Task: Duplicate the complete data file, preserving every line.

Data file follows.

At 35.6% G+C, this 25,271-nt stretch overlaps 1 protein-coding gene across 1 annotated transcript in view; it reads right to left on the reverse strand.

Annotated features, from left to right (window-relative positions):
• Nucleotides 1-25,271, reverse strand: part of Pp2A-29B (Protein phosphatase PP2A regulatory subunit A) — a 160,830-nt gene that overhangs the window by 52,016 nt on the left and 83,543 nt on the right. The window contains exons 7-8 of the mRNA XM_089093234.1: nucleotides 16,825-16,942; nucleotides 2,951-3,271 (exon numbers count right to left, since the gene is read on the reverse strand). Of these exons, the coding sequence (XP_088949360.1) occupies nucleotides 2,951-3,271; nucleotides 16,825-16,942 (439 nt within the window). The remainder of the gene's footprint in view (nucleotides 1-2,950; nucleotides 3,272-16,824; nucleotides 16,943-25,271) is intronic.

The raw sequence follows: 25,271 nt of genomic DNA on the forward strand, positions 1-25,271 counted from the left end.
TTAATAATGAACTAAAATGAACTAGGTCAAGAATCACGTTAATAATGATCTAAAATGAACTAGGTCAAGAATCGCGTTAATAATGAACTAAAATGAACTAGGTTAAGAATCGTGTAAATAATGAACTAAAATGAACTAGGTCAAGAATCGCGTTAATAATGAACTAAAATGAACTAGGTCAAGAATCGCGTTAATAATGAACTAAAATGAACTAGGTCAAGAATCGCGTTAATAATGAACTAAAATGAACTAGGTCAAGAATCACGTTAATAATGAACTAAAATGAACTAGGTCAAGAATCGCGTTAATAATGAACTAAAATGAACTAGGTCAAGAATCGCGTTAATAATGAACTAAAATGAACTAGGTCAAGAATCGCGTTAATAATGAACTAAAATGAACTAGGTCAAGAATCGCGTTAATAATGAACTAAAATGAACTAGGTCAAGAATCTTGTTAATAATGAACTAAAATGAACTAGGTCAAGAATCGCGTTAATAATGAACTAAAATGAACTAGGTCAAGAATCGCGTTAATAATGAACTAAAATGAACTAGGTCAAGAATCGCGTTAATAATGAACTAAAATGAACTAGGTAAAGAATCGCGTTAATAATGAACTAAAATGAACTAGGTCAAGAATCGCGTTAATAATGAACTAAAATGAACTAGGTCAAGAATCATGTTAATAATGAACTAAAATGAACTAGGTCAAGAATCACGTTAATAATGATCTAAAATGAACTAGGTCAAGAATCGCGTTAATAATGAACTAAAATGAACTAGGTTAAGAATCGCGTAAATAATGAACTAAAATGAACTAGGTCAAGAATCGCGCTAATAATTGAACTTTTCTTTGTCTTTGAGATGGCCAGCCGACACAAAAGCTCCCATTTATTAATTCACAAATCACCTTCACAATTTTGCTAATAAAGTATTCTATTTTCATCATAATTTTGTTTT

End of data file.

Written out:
At 35.6% G+C, this 25,271-nt stretch overlaps 1 protein-coding gene across 1 annotated transcript in view; it reads right to left on the reverse strand.

Annotated features, from left to right (window-relative positions):
• Nucleotides 1-25,271, reverse strand: part of Pp2A-29B (Protein phosphatase PP2A regulatory subunit A) — a 160,830-nt gene that overhangs the window by 52,016 nt on the left and 83,543 nt on the right. The window contains exons 7-8 of the mRNA XM_089093234.1: nucleotides 16,825-16,942; nucleotides 2,951-3,271 (exon numbers count right to left, since the gene is read on the reverse strand). Of these exons, the coding sequence (XP_088949360.1) occupies nucleotides 2,951-3,271; nucleotides 16,825-16,942 (439 nt within the window). The remainder of the gene's footprint in view (nucleotides 1-2,950; nucleotides 3,272-16,824; nucleotides 16,943-25,271) is intronic.

The raw sequence follows: 25,271 nt of genomic DNA on the forward strand, positions 1-25,271 counted from the left end.
TTAATAATGAACTAAAATGAACTAGGTCAAGAATCACGTTAATAATGATCTAAAATGAACTAGGTCAAGAATCGCGTTAATAATGAACTAAAATGAACTAGGTTAAGAATCGTGTAAATAATGAACTAAAATGAACTAGGTCAAGAATCGCGTTAATAATGAACTAAAATGAACTAGGTCAAGAATCGCGTTAATAATGAACTAAAATGAACTAGGTCAAGAATCGCGTTAATAATGAACTAAAATGAACTAGGTCAAGAATCACGTTAATAATGAACTAAAATGAACTAGGTCAAGAATCGCGTTAATAATGAACTAAAATGAACTAGGTCAAGAATCGCGTTAATAATGAACTAAAATGAACTAGGTCAAGAATCGCGTTAATAATGAACTAAAATGAACTAGGTCAAGAATCGCGTTAATAATGAACTAAAATGAACTAGGTCAAGAATCTTGTTAATAATGAACTAAAATGAACTAGGTCAAGAATCGCGTTAATAATGAACTAAAATGAACTAGGTCAAGAATCGCGTTAATAATGAACTAAAATGAACTAGGTCAAGAATCGCGTTAATAATGAACTAAAATGAACTAGGTAAAGAATCGCGTTAATAATGAACTAAAATGAACTAGGTCAAGAATCGCGTTAATAATGAACTAAAATGAACTAGGTCAAGAATCATGTTAATAATGAACTAAAATGAACTAGGTCAAGAATCACGTTAATAATGATCTAAAATGAACTAGGTCAAGAATCGCGTTAATAATGAACTAAAATGAACTAGGTTAAGAATCGCGTAAATAATGAACTAAAATGAACTAGGTCAAGAATCGCGCTAATAATTGAACTTTTCTTTGTCTTTGAGATGGCCAGCCGACACAAAAGCTCCCATTTATTAATTCACAAATCACCTTCACAATTTTGCTAATAAAGTATTCTATTTTCATCATAATTTTGTTTT